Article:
Roy Peter Clark

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Roy has taught writing at every level--to school children and Pulitzer Prize-winning authors--for more than 30 years, and has spoken about the writer's craft on The Oprah Winfrey Show, NPR and Today; at conferences from Singapore to Brazil; and at news organizations from The New York Times to the Sowetan in South Africa. He is the author of "Writing Tools: 50 Essential Strategies for Every Writer," the book and the blog.


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Enough with the Hitler comparisons, already

In this file picture a man holds a poster with a picture of German Chancellor Angela Merkel wearing a swastika. The leader of a German anti-euro party called  for Germany to leave the common currency, telling an inaugural convention that the euro forces German taxpayers to rescue bankrupt southern European countries whose people denounce them as Nazis for their efforts.  (AP Photo/Lefteris Pitarakis,File)

A man holds a poster with a picture of German Chancellor Angela Merkel wearing a swastika. Merkel opposition said that the euro forces German taxpayers to rescue bankrupt southern European countries whose people denounce them as Nazis for their efforts. (AP Photo/Lefteris Pitarakis,File)

Presidential campaigns tend to fuel the dark art of the false comparison.

I covered this tendency in 2011, citing incidents in which presidential candidates, from Ronald Reagan to Barack Obama were compared to Hitler.  That spectrum should be enough to reveal the emptiness of the comparison.  If politicians as different as Reagan and Obama can attract the Hitler zinger, it means that the content of the comparison is less important than the propaganda effect of comparing your antagonist to one of the world’s most notorious villains. Read more

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The Best Newspaper Narratives Volume 2 – solid choices, leaves you wanting more.

getschow_bann_cover_vol_2 George Getschow is to storytelling in newspapers what Carli Lloyd is to scoring in soccer:  dogged and indefatigable.  For more than a decade now, Getschow has served as leader of a tribe of journalists and authors devoted to the nonfiction narrative.  Members of the tribe come together each July at the Mayborn Literary Nonfiction Writers Conference outside of Dallas for congenial conversations about the craft, to rub elbows and bend elbows with some of the best in the business.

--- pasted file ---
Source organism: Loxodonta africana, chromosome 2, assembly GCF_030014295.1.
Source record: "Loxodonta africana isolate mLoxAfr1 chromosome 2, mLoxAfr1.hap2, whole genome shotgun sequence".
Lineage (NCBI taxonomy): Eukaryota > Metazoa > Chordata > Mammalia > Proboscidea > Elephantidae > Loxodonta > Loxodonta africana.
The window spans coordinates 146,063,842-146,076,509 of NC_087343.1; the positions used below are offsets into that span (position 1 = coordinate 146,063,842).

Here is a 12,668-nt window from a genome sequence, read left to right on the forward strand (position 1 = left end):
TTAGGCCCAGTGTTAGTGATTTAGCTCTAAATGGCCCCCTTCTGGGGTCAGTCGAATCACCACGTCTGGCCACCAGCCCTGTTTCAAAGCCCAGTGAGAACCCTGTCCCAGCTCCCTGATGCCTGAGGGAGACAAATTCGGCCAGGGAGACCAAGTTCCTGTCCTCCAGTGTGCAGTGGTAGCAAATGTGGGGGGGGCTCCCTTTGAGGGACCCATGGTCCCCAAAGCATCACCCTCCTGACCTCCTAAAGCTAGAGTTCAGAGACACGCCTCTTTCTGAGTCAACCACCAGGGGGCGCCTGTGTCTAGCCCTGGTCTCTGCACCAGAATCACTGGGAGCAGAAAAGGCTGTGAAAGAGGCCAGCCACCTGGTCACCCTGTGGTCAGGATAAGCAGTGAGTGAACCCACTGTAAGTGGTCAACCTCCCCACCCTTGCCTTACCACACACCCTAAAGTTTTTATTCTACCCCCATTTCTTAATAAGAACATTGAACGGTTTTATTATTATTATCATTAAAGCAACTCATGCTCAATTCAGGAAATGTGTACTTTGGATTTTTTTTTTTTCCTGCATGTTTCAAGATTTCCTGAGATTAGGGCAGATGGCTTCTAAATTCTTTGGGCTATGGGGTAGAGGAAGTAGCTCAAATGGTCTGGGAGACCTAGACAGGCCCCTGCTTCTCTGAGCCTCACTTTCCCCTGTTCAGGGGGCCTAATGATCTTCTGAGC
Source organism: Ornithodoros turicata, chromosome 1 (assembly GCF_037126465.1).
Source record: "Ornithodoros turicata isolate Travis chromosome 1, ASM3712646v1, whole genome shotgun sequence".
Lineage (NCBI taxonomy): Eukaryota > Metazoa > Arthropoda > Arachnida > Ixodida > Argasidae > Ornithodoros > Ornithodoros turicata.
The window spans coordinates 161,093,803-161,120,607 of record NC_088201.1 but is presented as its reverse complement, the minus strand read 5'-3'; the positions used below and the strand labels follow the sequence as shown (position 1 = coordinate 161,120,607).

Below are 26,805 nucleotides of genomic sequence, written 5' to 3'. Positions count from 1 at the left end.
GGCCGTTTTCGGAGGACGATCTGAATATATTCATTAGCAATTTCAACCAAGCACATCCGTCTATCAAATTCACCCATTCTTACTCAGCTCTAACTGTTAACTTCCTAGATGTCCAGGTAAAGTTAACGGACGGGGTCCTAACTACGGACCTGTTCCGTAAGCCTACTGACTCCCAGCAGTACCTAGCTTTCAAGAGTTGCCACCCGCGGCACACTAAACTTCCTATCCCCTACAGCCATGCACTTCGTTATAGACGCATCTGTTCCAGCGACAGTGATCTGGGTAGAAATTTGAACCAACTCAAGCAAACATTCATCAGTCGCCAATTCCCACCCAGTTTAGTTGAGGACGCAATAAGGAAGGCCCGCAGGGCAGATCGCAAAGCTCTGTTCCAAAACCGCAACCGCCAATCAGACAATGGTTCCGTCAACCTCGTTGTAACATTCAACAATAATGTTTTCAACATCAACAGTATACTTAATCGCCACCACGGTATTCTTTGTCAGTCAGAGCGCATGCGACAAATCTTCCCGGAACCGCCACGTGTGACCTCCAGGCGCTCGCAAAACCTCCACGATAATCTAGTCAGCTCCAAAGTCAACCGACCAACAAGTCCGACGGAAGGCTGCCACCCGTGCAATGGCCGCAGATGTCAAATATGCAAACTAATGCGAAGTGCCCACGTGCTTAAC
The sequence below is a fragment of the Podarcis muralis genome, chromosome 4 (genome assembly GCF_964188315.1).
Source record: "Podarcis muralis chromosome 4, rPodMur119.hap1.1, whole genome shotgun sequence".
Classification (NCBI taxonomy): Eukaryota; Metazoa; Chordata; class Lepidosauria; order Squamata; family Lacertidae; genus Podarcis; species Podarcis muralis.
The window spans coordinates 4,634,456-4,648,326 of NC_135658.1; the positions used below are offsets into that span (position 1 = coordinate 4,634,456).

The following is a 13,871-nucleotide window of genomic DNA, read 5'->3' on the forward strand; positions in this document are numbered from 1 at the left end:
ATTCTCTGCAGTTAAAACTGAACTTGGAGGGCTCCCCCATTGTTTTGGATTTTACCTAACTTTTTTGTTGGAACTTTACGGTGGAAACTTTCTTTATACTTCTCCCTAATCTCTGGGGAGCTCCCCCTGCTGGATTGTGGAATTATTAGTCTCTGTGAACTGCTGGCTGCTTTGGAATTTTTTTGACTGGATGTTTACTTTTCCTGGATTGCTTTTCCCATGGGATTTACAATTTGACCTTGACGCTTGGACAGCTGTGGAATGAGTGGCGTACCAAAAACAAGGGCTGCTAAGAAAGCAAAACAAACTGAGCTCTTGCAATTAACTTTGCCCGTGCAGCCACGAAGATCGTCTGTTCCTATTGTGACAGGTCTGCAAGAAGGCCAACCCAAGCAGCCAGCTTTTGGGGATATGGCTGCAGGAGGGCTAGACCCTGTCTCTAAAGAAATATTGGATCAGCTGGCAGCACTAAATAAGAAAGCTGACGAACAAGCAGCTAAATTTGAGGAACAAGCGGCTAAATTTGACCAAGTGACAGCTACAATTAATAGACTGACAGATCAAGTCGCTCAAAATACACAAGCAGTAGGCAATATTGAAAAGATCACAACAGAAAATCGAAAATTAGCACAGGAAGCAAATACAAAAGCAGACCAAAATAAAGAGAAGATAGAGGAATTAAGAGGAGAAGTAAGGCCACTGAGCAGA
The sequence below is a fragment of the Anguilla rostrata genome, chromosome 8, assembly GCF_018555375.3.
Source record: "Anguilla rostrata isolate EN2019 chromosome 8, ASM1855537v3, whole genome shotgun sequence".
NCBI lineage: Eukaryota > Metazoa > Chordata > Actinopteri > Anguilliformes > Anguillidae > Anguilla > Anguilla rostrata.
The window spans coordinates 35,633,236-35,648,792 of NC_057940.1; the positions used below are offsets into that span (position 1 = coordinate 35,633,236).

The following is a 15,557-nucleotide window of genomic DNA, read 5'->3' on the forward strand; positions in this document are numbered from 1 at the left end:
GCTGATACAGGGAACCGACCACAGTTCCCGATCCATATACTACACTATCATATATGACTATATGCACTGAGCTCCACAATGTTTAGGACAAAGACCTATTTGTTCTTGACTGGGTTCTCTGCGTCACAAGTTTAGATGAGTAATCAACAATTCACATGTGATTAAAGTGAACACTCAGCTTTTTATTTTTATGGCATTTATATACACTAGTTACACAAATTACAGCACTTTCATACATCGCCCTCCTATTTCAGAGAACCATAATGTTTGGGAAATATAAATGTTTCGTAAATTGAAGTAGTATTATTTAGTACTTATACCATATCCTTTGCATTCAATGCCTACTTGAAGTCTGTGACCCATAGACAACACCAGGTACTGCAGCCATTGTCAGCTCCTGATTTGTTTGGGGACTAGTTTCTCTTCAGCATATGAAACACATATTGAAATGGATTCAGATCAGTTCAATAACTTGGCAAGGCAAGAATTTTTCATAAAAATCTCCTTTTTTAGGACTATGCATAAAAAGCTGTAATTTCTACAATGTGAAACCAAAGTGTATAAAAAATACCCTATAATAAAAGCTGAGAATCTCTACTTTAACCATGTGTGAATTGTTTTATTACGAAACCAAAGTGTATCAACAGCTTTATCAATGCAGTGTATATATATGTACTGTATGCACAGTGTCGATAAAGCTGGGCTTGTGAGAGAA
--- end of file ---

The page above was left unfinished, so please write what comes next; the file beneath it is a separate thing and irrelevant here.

One product of this effort is a book (this year’s is Volume Two) published by the University of North Texas Press titled The Best Newspaper Narratives, an anthology edited by Getschow, containing the work of winners of a contest sponsored by Mayborn.  I have a special interest in this work:  1) I served as a judge of the contest for the first two years; 2) I have made a presentation at Mayborn and been greeted as a member of the tribe; and 3) I was the first editor of a Poynter publication that lasted almost 30 years titled Best Newspaper Writing, which collected the winners of ASNE’s distinguished writing competition. Read more

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When the President uses the n-word, please quote him without those dashes

This is a file photo of Barack Obama from 2006. (AP Photo/Lawrence Jackson)

This is a file photo of Barack Obama from 2006. (AP Photo/Lawrence Jackson)

When judging whether or not to use taboo language, editors wisely consider the identity of the speaker and the context of the speech. So I hope that the use of the n-word by the President of the United States in a podcast interview about racism will allow editors to quote him fully by spelling the word out.